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  15. Thank you for doing this for our family! Is there any help that you need at this late stage? I'm really looking forward to the stories in the book. I do remember uncle Ralph. Did he live in San Diego? That is where I recall meeting him when I was a kid. I hope your recovery goes well. Do you happen to know anything current on aunt Verna?

    Stay well and take it easy with that leg of yours!

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    1. Ralph lived in Escondido during the time that he wrote the letters. I know at one point he lived in ElCajon with Aunt Verna, but not sure where he lived in between those two times --- probably someplace in close proximity to San Diego. He was a wonderful storyteller -- and I think he would be surprised that he is our family historian.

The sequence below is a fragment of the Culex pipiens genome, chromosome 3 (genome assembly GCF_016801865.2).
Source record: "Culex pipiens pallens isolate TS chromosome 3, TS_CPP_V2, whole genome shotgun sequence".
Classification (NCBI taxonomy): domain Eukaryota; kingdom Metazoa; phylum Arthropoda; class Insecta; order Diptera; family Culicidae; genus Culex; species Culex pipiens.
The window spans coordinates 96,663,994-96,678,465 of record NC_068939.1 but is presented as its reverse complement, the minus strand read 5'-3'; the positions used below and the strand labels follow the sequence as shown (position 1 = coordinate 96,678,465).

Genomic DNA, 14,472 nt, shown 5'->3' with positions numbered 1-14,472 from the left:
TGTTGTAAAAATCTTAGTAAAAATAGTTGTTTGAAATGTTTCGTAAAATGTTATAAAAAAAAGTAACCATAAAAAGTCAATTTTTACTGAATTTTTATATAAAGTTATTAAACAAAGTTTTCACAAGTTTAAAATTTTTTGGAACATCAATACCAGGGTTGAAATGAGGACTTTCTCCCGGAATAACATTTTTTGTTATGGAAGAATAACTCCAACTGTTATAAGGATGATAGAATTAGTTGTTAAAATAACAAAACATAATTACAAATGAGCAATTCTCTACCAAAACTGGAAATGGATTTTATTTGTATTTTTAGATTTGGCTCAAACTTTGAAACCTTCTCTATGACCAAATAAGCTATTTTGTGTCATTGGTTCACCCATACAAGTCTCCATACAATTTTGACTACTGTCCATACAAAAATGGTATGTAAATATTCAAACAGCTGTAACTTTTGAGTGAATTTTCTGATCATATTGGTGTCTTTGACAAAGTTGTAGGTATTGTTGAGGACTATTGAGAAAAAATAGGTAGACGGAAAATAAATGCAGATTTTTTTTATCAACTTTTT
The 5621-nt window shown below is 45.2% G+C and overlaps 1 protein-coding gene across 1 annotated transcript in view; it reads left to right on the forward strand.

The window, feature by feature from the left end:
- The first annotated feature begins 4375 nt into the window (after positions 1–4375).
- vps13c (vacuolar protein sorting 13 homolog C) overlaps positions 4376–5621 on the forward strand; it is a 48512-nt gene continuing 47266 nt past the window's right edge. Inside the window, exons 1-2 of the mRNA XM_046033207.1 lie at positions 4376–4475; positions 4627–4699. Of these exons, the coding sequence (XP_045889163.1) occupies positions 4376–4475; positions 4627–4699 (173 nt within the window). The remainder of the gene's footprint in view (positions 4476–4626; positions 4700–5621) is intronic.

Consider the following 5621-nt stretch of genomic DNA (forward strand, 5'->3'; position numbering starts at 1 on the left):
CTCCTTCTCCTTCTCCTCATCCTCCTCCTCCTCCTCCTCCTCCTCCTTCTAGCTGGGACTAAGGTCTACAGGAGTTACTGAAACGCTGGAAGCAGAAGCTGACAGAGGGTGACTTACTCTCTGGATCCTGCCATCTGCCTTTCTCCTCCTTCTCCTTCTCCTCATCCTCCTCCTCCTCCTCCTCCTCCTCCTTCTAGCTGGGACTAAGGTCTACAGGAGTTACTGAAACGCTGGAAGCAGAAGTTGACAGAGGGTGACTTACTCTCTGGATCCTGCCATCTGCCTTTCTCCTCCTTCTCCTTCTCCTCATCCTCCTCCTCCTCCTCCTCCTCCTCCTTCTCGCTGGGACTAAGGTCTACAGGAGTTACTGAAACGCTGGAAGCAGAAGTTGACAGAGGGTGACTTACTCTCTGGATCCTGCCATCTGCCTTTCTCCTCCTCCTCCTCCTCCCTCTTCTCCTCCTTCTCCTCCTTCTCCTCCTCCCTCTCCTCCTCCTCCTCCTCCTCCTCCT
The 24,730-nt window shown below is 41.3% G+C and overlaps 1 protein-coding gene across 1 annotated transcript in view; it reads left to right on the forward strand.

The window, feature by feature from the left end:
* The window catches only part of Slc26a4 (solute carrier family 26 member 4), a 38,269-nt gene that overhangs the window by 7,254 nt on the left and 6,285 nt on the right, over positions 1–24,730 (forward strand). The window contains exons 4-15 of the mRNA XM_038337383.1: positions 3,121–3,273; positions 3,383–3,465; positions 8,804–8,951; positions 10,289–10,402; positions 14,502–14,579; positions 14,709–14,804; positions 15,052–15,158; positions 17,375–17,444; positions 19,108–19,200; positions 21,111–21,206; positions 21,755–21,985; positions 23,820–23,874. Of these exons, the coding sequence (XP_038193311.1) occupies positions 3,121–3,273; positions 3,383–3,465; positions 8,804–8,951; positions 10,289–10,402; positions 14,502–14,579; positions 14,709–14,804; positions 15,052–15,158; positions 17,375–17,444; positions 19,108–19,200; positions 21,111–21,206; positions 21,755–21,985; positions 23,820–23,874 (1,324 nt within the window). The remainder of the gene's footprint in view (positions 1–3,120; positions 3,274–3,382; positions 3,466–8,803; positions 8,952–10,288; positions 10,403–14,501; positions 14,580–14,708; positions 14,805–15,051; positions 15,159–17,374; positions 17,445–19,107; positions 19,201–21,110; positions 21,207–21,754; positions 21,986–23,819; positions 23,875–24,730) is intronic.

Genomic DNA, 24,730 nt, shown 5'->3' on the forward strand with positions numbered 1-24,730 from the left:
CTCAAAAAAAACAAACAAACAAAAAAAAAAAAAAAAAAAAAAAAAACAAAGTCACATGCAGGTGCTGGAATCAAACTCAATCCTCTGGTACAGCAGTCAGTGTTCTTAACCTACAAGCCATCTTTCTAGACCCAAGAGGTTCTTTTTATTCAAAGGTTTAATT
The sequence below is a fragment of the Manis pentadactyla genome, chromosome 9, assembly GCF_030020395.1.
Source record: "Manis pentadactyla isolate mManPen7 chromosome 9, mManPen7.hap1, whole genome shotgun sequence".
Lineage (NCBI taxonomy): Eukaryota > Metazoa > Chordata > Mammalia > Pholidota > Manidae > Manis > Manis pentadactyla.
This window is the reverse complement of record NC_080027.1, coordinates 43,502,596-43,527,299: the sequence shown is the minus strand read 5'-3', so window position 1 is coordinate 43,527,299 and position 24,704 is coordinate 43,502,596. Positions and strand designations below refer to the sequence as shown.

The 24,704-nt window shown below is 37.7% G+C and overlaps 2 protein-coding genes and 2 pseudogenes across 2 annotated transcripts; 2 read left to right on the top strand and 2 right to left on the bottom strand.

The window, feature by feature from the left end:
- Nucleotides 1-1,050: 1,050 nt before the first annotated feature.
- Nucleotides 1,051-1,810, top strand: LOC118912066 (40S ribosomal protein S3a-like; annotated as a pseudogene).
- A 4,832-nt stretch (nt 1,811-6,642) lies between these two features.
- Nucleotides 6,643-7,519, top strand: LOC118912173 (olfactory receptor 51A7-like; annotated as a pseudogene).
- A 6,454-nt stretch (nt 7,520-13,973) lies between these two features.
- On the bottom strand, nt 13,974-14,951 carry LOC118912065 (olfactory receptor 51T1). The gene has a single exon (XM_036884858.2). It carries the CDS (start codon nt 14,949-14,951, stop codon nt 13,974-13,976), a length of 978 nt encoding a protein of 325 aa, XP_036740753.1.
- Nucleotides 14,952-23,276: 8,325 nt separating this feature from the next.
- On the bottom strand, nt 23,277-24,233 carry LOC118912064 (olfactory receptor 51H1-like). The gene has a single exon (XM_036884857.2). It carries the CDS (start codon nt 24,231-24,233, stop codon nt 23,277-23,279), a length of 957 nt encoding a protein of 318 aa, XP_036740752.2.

Aunt Verna and and Aunt Lorraine are doing pretty well and both live in Redding. Cousin Jerry is planning a reunion the first weekend in April at his ranch. We had Thanksgiving with them, but haven't seen them since. However, Sue and I are in regular contact with them--phone and email.